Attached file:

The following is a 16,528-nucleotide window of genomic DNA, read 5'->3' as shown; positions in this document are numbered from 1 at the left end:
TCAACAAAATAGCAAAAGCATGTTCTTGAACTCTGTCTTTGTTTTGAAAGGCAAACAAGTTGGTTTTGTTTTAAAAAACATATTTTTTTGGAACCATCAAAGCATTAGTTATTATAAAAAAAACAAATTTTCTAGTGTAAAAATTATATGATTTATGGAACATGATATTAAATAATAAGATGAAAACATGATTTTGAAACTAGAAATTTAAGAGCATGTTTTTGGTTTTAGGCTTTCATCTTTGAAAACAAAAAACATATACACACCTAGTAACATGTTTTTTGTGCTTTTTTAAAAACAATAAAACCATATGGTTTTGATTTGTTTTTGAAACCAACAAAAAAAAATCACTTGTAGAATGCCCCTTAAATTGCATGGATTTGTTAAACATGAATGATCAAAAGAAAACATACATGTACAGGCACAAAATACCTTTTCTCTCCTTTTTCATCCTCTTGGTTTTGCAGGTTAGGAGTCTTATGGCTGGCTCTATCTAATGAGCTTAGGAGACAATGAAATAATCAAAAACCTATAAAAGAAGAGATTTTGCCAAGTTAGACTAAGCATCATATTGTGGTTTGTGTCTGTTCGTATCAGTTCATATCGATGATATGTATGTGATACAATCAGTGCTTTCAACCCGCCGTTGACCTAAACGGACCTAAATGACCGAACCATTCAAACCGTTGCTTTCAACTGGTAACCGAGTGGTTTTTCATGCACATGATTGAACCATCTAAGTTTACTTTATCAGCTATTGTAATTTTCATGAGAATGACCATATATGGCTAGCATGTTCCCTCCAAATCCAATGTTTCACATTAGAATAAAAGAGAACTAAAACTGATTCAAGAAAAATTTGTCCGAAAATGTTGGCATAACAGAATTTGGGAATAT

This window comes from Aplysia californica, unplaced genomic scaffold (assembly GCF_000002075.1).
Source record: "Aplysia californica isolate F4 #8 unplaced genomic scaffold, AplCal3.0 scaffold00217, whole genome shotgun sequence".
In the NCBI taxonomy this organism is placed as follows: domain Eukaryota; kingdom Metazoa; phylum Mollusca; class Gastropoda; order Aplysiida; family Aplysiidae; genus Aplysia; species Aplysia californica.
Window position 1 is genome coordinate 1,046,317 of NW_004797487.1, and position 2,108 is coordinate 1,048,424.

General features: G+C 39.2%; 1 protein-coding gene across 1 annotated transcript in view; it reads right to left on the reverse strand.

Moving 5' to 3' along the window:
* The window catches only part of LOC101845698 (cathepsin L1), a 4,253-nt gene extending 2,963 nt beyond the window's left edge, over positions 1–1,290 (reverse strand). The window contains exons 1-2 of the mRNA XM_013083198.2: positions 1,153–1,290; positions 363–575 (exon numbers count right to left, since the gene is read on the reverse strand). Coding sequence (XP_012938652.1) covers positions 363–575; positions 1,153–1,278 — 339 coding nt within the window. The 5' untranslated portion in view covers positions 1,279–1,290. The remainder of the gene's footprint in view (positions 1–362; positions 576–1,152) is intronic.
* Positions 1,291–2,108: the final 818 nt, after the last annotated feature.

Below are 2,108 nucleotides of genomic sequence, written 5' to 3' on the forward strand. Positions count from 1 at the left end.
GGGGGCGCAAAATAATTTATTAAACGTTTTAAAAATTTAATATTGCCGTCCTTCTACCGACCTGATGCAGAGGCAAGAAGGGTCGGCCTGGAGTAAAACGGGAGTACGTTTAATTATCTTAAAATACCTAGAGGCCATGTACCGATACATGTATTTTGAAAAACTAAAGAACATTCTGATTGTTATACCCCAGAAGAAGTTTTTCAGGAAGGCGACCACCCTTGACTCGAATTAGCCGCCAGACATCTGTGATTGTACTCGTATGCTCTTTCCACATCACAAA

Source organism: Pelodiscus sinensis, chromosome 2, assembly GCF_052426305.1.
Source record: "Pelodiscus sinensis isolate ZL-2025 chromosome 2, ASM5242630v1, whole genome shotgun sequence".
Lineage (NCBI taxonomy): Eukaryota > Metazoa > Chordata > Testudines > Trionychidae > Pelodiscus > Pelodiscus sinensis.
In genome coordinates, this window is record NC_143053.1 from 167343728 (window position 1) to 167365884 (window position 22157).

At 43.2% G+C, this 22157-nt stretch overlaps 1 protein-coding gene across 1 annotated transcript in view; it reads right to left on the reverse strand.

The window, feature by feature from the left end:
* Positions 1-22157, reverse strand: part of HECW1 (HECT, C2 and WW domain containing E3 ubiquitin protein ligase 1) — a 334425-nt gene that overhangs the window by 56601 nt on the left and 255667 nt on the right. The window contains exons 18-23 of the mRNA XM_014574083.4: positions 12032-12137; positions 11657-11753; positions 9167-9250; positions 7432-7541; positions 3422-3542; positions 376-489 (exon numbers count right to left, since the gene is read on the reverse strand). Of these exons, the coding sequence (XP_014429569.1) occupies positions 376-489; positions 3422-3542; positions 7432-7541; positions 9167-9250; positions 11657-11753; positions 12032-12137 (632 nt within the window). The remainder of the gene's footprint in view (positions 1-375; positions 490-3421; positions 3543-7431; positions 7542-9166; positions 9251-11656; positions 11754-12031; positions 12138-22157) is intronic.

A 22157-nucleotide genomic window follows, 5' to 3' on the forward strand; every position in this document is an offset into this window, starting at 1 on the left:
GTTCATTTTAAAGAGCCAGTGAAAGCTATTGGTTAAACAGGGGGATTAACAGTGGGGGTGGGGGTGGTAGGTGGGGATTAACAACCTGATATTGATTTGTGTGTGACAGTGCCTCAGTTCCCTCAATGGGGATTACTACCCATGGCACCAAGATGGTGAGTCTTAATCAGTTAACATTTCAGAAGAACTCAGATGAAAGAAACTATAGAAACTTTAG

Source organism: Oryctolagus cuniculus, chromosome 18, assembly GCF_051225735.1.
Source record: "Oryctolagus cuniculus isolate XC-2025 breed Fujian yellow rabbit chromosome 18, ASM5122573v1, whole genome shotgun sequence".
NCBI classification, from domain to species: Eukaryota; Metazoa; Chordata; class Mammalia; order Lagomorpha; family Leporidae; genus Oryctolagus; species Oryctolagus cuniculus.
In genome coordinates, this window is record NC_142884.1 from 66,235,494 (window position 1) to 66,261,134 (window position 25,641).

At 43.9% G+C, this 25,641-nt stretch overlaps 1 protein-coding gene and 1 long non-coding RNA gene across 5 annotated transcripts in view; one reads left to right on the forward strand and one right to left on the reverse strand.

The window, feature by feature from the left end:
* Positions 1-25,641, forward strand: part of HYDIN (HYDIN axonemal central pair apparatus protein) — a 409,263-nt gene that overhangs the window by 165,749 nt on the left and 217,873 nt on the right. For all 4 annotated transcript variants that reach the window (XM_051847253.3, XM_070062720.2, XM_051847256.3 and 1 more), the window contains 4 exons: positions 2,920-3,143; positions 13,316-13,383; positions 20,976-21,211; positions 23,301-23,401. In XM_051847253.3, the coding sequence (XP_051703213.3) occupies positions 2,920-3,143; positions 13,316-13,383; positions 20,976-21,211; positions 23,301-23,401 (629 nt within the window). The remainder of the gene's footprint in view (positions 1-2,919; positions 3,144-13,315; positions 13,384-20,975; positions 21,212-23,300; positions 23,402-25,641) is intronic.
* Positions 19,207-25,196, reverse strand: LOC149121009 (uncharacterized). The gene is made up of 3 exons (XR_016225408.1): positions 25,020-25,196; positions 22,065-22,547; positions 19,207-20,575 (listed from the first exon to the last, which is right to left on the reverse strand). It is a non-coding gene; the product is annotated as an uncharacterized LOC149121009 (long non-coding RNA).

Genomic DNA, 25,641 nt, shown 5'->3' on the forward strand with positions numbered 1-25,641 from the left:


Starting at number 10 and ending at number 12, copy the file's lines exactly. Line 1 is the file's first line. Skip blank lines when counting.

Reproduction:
* Positions 1,291–2,108: the final 818 nt, after the last annotated feature.

Below are 2,108 nucleotides of genomic sequence, written 5' to 3' on the forward strand. Positions count from 1 at the left end.
GGGGGCGCAAAATAATTTATTAAACGTTTTAAAAATTTAATATTGCCGTCCTTCTACCGACCTGATGCAGAGGCAAGAAGGGTCGGCCTGGAGTAAAACGGGAGTACGTTTAATTATCTTAAAATACCTAGAGGCCATGTACCGATACATGTATTTTGAAAAACTAAAGAACATTCTGATTGTTATACCCCAGAAGAAGTTTTTCAGGAAGGCGACCACCCTTGACTCGAATTAGCCGCCAGACATCTGTGATTGTACTCGTATGCTCTTTCCACATCACAAA